Two 28cm sauté pans, both alike in dignity…
… but compare their measurements.
28cm by 8.1cm
3.3mm at the rim
4602g (10.2 lbs)
28.5cm by 7.9cm
2.6mm at the rim
5354g (11.8 lbs)
The vintage pan measures 3.3mm at the rim, .6mm thicker than the antique pan, and yet the antique pan weighs a pound and a half more.
How can that be? Well, to paraphrase, it’s all about that base. Pans made in the 19th century and in the early 20th can be thicker in the base than up the sides, sometimes by a couple of millimeters. This unevenness is not a bad thing and can even provide a benefit for stovetop cooking — the floor of a pan is its primary cooking platform while its sidewalls play a lesser role. Gaillard, for its part, made no bones about the fact that its pans were thicker in the base than in the sides and provided cutaway images in their catalogs to show it.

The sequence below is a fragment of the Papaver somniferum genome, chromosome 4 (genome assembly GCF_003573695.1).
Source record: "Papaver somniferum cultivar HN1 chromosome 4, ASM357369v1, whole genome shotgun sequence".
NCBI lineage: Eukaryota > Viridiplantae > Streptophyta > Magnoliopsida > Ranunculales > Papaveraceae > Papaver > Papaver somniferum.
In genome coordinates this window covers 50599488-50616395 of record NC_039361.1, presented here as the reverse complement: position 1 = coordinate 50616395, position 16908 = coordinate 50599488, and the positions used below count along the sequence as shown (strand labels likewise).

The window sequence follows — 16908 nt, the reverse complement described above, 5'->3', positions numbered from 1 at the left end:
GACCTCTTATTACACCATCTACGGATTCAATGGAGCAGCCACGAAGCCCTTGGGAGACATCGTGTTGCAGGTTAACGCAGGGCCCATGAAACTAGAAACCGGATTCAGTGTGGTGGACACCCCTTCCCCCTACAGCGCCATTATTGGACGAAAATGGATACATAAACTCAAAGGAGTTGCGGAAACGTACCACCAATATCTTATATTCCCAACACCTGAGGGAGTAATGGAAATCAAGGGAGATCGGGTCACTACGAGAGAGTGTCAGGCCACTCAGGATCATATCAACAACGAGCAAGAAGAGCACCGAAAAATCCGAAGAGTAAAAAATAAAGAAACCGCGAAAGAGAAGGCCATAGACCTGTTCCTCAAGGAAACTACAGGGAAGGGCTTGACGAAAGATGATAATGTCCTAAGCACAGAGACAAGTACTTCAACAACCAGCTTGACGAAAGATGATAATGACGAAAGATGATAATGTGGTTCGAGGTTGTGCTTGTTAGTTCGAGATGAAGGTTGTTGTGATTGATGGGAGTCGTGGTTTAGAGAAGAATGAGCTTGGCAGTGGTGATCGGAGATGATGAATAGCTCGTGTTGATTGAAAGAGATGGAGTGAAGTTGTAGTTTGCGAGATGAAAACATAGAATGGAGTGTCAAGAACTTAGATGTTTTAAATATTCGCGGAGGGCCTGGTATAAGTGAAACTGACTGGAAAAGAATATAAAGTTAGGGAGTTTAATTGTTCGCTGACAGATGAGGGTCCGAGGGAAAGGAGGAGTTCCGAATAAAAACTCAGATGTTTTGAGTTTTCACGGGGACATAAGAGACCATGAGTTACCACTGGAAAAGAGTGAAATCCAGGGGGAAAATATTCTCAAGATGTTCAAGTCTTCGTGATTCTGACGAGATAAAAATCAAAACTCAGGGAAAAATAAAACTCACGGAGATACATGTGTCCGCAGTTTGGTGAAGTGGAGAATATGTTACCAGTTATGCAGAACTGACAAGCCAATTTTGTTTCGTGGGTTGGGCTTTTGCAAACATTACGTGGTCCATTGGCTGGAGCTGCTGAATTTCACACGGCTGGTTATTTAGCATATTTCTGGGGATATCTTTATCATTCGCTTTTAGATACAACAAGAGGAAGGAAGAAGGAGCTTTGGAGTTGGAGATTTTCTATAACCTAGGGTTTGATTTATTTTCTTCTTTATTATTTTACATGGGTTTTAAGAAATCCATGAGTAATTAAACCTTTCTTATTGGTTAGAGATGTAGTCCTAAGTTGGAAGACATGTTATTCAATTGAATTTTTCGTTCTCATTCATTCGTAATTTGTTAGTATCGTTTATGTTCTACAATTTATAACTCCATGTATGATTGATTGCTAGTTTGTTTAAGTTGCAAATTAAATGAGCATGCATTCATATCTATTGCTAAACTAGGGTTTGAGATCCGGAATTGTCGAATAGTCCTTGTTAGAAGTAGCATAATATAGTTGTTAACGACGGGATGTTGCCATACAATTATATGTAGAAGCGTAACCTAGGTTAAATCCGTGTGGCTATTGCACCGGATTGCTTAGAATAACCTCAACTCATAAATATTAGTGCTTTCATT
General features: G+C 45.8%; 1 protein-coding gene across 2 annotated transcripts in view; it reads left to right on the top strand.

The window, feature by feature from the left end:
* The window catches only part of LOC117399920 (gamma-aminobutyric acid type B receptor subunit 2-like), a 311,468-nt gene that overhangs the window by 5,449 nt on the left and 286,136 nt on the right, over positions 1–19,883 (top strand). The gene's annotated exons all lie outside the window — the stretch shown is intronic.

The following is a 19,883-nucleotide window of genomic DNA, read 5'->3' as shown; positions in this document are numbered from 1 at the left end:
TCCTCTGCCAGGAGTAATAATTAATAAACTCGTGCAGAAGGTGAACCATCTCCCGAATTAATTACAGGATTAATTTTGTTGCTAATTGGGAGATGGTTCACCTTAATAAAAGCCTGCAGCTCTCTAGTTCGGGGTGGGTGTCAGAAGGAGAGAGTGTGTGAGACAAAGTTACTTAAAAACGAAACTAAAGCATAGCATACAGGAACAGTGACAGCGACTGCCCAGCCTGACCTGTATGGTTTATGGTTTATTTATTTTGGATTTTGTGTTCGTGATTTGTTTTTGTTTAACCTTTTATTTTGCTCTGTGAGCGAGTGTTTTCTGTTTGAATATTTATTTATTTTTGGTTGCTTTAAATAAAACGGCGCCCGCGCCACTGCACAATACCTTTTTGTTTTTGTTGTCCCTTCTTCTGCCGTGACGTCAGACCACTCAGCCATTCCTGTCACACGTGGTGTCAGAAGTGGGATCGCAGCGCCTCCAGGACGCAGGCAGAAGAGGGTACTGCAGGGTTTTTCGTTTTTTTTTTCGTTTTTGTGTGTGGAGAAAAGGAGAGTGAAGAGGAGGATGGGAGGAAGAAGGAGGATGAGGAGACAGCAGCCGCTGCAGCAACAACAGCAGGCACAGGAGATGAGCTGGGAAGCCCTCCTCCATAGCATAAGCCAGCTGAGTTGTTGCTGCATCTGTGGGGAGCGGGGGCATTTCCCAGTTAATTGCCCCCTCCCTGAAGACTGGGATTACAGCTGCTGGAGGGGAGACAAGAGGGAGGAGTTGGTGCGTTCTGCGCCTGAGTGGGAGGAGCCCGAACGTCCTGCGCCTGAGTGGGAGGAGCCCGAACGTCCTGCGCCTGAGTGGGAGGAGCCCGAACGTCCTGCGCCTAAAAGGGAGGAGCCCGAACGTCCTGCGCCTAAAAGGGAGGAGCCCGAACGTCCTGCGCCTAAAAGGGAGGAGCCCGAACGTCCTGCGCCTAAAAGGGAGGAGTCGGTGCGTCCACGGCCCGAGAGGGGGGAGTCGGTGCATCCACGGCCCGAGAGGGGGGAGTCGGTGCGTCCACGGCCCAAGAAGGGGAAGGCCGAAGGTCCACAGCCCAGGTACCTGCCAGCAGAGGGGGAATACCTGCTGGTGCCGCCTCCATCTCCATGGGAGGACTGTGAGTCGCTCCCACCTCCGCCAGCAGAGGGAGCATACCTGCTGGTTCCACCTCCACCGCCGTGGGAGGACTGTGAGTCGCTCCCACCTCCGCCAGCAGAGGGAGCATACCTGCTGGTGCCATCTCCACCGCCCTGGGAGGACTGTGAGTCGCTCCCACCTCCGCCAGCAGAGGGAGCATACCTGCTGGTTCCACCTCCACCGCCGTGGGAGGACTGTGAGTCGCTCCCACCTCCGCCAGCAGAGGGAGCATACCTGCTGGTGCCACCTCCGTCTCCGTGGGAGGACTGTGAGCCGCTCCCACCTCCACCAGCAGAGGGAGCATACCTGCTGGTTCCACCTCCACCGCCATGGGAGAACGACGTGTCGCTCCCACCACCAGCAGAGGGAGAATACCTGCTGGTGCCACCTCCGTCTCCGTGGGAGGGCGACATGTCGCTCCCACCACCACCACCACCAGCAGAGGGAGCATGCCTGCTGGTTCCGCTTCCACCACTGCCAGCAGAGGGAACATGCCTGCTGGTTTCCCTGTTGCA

Would you have known just by looking at the two sauté pans above that the one on the right was so much heavier? This is why weight matters: it can often tell you more about the quality of a pan than measurements at the rim. Copper thickness predicts how a pan will perform when you cook with it, and in many cases correlates to the worth of a piece. (In fact, I calculate the price paid by weight for each piece in my collection so I know which ones have been the best value.) Rim thickness tends to be more reliable for pans made after WW2, in my experience, but for a 19th or early 20th century pan you should get the pan’s weight as well and compare it to others of known uniform thickness. (I’ve put together a bunch of data tables if you need reference values.)